Australia raises minimum wage
Australian minimum wage workers will receive a pay rise of A$19.40 ($25.37) a week, Fair Work Australia has ruled, in a decision that will increase the wages of about 1.4 million workers who are either on the minimum wage or rely on awards for their pay.
The decision will raise the minimum wage to A$15.51 ($20.29) an hour or A$589.30 ($770.79) a week - a smaller increase than last year's decision.
Workers on modern awards will have minimum rates increased by 3.4 per cent, which will mean a weekly pay increase of at least A$19.40 ($25.37).
In recent years the tribunal had only granted a flat dollar increase, so today's 3.4 per cent rise will be a bigger boost for those on higher paid awards. The decision takes effect on July 1.
The minimum wage panel, headed by Fair Work President Justice Geoffrey Giudice, said that while natural disasters had hurt growth, "the economy performed comparatively well over the 12 months against a number of other developed countries".
In justifying its decision, Fair Work said the immediate economic outlook was positive despite some risks.
"Employment is growing, unemployment is reducing and labour force participation remains high. In the circumstances a significant increase is appropriate which will improve the real value of award wages and assist the living standards of the low paid."
Fair Work also rejected a push for a freeze in wages in flood-affected areas.
While it was "conscious" of the hardship that many businesses had faced due to natural disasters it would be too hard "to properly identify the employers affected and to whom the deferral should apply".
The Australian Council of Trade Unions (ACTU) had pushed for a rise that ranged from A$28 ($36.62) a week to A$37.70 ($49.31), while employers had wanted smaller increases.
Last year Fair Work Australia, in its first decision, increased the minimum wage by A$26 ($34) a week. That came after a pay freeze the previous year.
United Voice state secretary Jess Walsh today said the increase would be "cold comfort" for low-income workers.
"For low-income workers, the minimum wage is a prison sentence," Ms Walsh said. She said that while others worried about interest rates and investments, low income workers were "locked out of the housing market altogether."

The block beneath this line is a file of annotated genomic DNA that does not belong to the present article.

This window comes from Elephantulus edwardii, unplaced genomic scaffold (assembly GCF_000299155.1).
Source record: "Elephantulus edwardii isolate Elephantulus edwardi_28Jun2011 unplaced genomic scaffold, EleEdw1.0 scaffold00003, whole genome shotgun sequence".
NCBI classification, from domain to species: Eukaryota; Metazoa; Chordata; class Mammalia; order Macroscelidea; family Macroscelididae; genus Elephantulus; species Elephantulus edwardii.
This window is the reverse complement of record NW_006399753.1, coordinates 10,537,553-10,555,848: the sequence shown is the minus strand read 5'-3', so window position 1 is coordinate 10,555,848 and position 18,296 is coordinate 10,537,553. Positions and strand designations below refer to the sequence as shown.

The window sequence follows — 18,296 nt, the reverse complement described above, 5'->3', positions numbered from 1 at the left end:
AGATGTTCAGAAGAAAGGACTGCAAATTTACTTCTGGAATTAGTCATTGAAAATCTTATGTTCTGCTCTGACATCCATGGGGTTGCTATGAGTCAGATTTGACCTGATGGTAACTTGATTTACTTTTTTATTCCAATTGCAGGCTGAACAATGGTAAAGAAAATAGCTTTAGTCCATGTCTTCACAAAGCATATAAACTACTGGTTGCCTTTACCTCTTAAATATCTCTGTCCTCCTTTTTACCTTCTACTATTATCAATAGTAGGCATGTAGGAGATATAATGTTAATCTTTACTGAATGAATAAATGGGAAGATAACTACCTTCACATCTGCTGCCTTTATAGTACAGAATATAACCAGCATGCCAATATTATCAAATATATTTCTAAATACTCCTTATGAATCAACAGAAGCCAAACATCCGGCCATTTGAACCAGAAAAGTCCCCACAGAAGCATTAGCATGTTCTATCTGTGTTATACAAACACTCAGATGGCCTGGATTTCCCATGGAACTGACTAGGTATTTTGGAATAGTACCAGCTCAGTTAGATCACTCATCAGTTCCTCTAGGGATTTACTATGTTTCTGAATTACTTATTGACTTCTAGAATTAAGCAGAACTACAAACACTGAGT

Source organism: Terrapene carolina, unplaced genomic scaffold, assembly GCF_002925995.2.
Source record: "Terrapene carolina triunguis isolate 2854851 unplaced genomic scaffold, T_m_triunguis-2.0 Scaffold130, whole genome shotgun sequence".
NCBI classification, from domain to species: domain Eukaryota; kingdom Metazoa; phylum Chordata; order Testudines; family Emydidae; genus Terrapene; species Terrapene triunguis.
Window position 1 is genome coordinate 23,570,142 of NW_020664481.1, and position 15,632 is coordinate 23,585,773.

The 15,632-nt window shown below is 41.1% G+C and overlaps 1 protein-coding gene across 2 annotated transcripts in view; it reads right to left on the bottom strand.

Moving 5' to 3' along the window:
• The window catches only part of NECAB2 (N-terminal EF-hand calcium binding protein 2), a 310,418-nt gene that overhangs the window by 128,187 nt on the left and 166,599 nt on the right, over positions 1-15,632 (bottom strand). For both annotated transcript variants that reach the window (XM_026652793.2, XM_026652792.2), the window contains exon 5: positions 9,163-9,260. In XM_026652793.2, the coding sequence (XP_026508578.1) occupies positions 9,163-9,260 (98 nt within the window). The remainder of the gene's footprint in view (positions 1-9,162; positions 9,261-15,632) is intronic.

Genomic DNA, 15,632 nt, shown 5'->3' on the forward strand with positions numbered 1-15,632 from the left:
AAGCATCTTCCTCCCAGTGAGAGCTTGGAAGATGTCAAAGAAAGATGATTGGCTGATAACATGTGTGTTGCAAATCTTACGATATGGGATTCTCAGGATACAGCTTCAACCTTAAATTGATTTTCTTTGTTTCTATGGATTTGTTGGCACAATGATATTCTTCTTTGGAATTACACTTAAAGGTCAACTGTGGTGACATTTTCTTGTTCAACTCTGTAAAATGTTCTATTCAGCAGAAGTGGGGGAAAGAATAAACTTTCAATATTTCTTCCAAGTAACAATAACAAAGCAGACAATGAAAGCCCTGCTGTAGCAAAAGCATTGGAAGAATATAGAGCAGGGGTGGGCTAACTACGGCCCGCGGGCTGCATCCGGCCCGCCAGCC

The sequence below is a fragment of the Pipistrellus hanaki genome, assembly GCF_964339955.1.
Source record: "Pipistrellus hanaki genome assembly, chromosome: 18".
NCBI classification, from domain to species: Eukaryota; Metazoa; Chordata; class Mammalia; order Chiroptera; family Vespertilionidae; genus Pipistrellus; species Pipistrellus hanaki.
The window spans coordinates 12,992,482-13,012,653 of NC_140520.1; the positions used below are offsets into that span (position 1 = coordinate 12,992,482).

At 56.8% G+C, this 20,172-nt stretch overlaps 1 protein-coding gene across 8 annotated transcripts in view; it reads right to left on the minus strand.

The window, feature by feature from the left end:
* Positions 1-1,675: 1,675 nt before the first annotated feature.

ACTU secretary Jeff Lawrence, when launching the claim in March, said it was affordable as the economy was growing, profits were at record highs and unemployment was low. "But living costs are rising sharply for the low-paid," he said at the time.
Employers said the ACTU claim was out of step with economic conditions as they warned of the effect of the floods on the economy and the two-speed economy. Sectors such as retail, hospitality, tourism and small manufacturing were encountering difficult times, employers warned.
The Australian Retailers Association criticised the decision, with Executive Director Russell Zimmerman saying it showed "total disregard" for poor trading conditions in retail.
He said the 3.4 per cent rise in award rates would increase the wages of shop assistants by more than A$21 ($27.47) a week.
He warned of job losses and said it was "unreasonable to expect them (retailers) to pay increased wage bills while the sector struggles to post any significant growth".
The Australian Chamber of Commerce and Industry wanted any minimum wage increase limited to A$9.50 ($12.43) a week with exemptions for flood-hit areas, while the Australian Industry Group backed a A$14-a-week increase.
The ACCI said the union claim would add A$3.6 billion ($4.71 billion) to the wages bill of small and medium-sized businesses.
Sydney Morning Herald